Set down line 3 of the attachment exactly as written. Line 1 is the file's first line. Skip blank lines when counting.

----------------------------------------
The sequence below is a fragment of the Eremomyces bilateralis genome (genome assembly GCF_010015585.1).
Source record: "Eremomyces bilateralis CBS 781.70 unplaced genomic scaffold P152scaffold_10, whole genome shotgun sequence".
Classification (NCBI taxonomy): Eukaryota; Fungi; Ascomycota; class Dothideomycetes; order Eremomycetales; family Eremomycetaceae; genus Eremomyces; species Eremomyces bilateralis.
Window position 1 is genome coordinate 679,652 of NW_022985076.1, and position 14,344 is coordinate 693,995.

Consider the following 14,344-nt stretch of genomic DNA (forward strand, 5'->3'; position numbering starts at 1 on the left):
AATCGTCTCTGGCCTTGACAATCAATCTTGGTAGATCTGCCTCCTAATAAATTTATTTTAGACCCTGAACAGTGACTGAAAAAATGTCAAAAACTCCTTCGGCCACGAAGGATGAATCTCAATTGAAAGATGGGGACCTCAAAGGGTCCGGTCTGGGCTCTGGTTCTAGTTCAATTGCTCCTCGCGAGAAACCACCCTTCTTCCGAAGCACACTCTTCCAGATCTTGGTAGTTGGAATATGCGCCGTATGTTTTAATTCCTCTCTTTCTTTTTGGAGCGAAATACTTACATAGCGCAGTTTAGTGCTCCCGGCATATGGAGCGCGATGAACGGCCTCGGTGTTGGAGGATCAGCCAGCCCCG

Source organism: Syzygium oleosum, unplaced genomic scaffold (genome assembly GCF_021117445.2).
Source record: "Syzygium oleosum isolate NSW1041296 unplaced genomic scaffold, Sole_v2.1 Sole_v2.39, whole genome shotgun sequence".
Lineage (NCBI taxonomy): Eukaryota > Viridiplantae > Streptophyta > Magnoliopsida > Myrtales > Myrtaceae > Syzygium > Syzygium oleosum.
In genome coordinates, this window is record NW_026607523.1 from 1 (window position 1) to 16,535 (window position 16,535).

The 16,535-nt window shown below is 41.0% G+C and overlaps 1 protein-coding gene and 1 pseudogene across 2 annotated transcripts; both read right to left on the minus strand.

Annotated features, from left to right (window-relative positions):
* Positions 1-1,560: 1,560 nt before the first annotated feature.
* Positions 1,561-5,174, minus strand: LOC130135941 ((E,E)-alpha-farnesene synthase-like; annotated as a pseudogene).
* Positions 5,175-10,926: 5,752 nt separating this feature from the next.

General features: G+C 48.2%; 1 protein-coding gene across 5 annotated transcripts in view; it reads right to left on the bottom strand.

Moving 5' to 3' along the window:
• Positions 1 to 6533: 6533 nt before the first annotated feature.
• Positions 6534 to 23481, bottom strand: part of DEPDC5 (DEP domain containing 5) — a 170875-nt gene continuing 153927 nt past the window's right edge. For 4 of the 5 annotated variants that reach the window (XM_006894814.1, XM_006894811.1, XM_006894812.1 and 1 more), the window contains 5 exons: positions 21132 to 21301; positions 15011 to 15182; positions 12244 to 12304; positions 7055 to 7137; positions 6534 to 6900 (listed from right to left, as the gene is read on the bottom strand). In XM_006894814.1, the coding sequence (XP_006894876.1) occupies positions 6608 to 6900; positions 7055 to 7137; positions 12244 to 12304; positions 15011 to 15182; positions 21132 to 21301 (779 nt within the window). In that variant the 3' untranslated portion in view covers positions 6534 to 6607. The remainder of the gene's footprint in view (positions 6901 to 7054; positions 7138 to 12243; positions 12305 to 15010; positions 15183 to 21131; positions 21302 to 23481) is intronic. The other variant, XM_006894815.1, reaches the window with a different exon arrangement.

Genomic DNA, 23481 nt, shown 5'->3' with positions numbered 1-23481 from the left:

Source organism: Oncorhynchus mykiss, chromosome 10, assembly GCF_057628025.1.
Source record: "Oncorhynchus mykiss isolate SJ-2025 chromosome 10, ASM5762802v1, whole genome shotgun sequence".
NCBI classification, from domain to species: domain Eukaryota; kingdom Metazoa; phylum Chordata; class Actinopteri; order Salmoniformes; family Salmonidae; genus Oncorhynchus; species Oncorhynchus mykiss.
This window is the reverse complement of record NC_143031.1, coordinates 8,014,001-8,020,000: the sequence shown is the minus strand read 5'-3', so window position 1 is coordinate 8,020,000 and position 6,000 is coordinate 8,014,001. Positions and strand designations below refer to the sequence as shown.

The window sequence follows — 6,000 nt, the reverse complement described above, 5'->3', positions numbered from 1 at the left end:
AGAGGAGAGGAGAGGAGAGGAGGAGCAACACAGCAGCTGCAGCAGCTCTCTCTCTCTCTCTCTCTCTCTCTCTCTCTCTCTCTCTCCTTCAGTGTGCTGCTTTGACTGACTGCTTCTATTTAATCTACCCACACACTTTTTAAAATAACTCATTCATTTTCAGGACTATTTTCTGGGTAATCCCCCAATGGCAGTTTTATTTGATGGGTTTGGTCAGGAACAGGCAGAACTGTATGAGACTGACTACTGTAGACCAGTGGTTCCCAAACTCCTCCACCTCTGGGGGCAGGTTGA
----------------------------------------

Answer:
Classification (NCBI taxonomy): Eukaryota; Fungi; Ascomycota; class Dothideomycetes; order Eremomycetales; family Eremomycetaceae; genus Eremomyces; species Eremomyces bilateralis.